He can still see the big, wet, size five ball being belted out of defence.

“It was flying towards this wee, two foot nothing, seven year-old,” Forester said of McMonagle standing there, just itching to get on the ball.

“It was a dirty, wet day. He took it on the chest, caught it and sprinted off with it.

“Everybody stopped and stood in shock and thought, who or what just happened there. You’re thinking, right, that’s Cahir McMonagle, I’ll keep an eye on him.”

By Primary Five, he was midfield as Holybush won the Tower Cup, the Holy Grail for local schools in the city.

At u-12 level, the fly ‘keeper role excited him. A chance for expression and, sure, it was something different.

“He was a joy to coach,” Forester said. “The hard part was to make it challenging and interesting because he was a step ahead of everyone.”

McMonagle had all the attributes to give soccer a go but when it didn’t fully materialise, he was always welcome back among the crew he grew up with. The Steelstown door was always open.

It was his free that won the Derry intermediate title and Forester still laughs at McMonagle’s penalty in the All-Ireland final.

After scoring one in the semi-final win, he wanted to keep the Trim goalkeeper guessing. On the eve of the final, while killing time with some FIFA on the PlayStation, a handful of the Steelstown players concocted a plan.

If they were to get a penalty in Croke Park, Morgan Murray would take the ball and place the ball before McMonagle would come up and take the actual kick. It sounds bonkers, but that’s how it happened.

Forester remembers roaring up the pitch, enquiring what the hell was actually going on, before McMonagle planted the ball to the top corner. Pressure, as they say, is for tyres.

It’s the kind of carefree mentality the game is crying out for, something different. Sure, if a forward doesn’t know what his next move is, a marker has zero chance.

GET IN…Cahir McMonagle slots his penalty in Steelstown’s All-Ireland Intermediate final win back 2022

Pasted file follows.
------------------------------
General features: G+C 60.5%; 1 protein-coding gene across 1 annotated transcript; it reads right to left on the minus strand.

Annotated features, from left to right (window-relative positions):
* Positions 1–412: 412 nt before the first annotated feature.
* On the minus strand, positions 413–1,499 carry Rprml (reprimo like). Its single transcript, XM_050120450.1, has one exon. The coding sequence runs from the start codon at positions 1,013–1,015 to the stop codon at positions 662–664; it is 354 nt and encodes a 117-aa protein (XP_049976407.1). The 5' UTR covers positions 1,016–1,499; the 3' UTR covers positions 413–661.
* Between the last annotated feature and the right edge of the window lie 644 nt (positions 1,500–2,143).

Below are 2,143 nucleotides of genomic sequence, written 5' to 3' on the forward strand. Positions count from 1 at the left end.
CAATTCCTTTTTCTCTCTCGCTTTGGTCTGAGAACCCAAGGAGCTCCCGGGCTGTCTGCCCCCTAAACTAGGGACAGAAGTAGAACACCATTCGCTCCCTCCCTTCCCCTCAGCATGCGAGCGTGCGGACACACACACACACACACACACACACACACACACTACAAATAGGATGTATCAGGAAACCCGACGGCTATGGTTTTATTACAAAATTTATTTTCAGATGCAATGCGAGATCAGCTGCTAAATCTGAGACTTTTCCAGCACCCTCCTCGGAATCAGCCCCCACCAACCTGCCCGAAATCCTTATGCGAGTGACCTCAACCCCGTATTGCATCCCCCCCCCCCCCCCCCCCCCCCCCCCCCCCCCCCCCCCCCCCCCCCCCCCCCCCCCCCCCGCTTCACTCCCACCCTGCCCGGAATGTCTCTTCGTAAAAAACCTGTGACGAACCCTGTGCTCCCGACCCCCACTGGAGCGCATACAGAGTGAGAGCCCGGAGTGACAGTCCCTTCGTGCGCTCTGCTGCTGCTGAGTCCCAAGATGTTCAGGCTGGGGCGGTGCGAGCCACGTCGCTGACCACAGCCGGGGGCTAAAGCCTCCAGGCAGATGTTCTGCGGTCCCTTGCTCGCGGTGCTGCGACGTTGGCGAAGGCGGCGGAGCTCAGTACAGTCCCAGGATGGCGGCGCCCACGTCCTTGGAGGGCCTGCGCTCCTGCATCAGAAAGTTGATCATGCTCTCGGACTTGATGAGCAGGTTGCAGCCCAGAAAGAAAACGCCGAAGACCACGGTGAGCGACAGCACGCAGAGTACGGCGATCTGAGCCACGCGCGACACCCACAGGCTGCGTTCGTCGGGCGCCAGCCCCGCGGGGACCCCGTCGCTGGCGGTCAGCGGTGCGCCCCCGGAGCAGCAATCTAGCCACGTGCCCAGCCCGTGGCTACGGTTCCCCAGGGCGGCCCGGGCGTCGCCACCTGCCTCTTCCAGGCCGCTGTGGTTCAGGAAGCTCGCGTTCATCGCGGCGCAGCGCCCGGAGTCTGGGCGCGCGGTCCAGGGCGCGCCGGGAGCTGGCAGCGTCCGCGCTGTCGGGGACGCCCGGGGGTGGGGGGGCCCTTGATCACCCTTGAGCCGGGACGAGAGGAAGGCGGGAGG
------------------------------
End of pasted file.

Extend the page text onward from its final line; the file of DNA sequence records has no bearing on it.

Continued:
Donncha Gilmore backed up kicking a point on his debut with forging a midfield partnership with Brendan Rogers on Saturday night. They broke and picked up enough ball to help Derry turn the tide against a Down team previously in control.

It’s not new for Gilmore to have both feet outside his comfort zone. With a “good birthday” there was always the desire to play with his slightly older friends on the team above.

“He played midfield at u-16 in his last year of u-14…that was the quality of player that he was,” said Forester who did likewise growing up.

“He was blessed with good athletic ability. He plays a lot of golf and tries his hand at anything, always looking to be busy.

“You can see that in his play and to be adding scoring to his game shows the all-round quality and adaptability.”

Forester also points to the resilience needed to make it. While McMonagle had to get over the knockback from not making the cut in soccer, Gilmore had trouble with injury.

There was a cruciate injury. Then, when his performances on the 2020 All-Ireland minor winning team elevated him to u-20 level, a dislocated shoulder saw him miss out on the senior success after Rory Gallagher saw enough in him to initially bring him on board.

“That’s the difference and why they are at his level now, they are so mentally tough,” Forester said of the Steelstown county senior contingent.

“The All-Ireland year was Donncha’ first year (with Steelstown seniors) and you could see how comfortable he was, it was ridiculous given he was an 18-year-old.

“He was a joy to play alongside, to be able to put so much trust in somebody so young and know they are going to perform at the top level.”

Ben McCarron has played 32 times for Derry, but has yet to fully cement a place in a team crying out for another forward to shoulder Shane McGuigan in the scoring stakes. He has never quit when others have jacked it in.

“So many people would’ve left because they weren’t getting a chance and saying it wasn’t fair,” Forester said. “He goes back and back. I also love that he scored two points (against Cavan). He is such a leader for the club.”

Forester digs into the adversity cards Baker was dealt. Overlooked at minor level during Derry’s recent golden run, he didn’t feature at u-20 level.